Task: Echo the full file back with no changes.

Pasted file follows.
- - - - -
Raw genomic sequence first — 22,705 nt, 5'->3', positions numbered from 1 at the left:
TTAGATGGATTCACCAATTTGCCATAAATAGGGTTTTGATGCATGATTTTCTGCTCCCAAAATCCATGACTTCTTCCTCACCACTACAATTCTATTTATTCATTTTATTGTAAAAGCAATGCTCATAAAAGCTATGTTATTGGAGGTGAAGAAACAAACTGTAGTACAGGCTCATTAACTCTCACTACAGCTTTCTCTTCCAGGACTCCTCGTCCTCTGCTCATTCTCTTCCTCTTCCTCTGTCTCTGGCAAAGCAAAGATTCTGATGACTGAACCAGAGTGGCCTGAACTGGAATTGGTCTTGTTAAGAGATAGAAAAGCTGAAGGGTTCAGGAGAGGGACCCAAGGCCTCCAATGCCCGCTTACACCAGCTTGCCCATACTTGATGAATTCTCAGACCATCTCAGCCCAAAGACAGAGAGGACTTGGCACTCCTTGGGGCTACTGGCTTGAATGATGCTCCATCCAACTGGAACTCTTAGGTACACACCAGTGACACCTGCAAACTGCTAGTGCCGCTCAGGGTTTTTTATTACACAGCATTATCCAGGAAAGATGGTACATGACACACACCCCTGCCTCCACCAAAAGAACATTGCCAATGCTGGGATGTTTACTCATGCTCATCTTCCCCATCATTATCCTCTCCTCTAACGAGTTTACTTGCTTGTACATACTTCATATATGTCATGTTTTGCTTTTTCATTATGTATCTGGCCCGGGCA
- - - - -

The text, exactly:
Raw genomic sequence first — 22,705 nt, 5'->3', positions numbered from 1 at the left:
TTAGATGGATTCACCAATTTGCCATAAATAGGGTTTTGATGCATGATTTTCTGCTCCCAAAATCCATGACTTCTTCCTCACCACTACAATTCTATTTATTCATTTTATTGTAAAAGCAATGCTCATAAAAGCTATGTTATTGGAGGTGAAGAAACAAACTGTAGTACAGGCTCATTAACTCTCACTACAGCTTTCTCTTCCAGGACTCCTCGTCCTCTGCTCATTCTCTTCCTCTTCCTCTGTCTCTGGCAAAGCAAAGATTCTGATGACTGAACCAGAGTGGCCTGAACTGGAATTGGTCTTGTTAAGAGATAGAAAAGCTGAAGGGTTCAGGAGAGGGACCCAAGGCCTCCAATGCCCGCTTACACCAGCTTGCCCATACTTGATGAATTCTCAGACCATCTCAGCCCAAAGACAGAGAGGACTTGGCACTCCTTGGGGCTACTGGCTTGAATGATGCTCCATCCAACTGGAACTCTTAGGTACACACCAGTGACACCTGCAAACTGCTAGTGCCGCTCAGGGTTTTTTATTACACAGCATTATCCAGGAAAGATGGTACATGACACACACCCCTGCCTCCACCAAAAGAACATTGCCAATGCTGGGATGTTTACTCATGCTCATCTTCCCCATCATTATCCTCTCCTCTAACGAGTTTACTTGCTTGTACATACTTCATATATGTCATGTTTTGCTTTTTCATTATGTATCTGGCCCGGGCA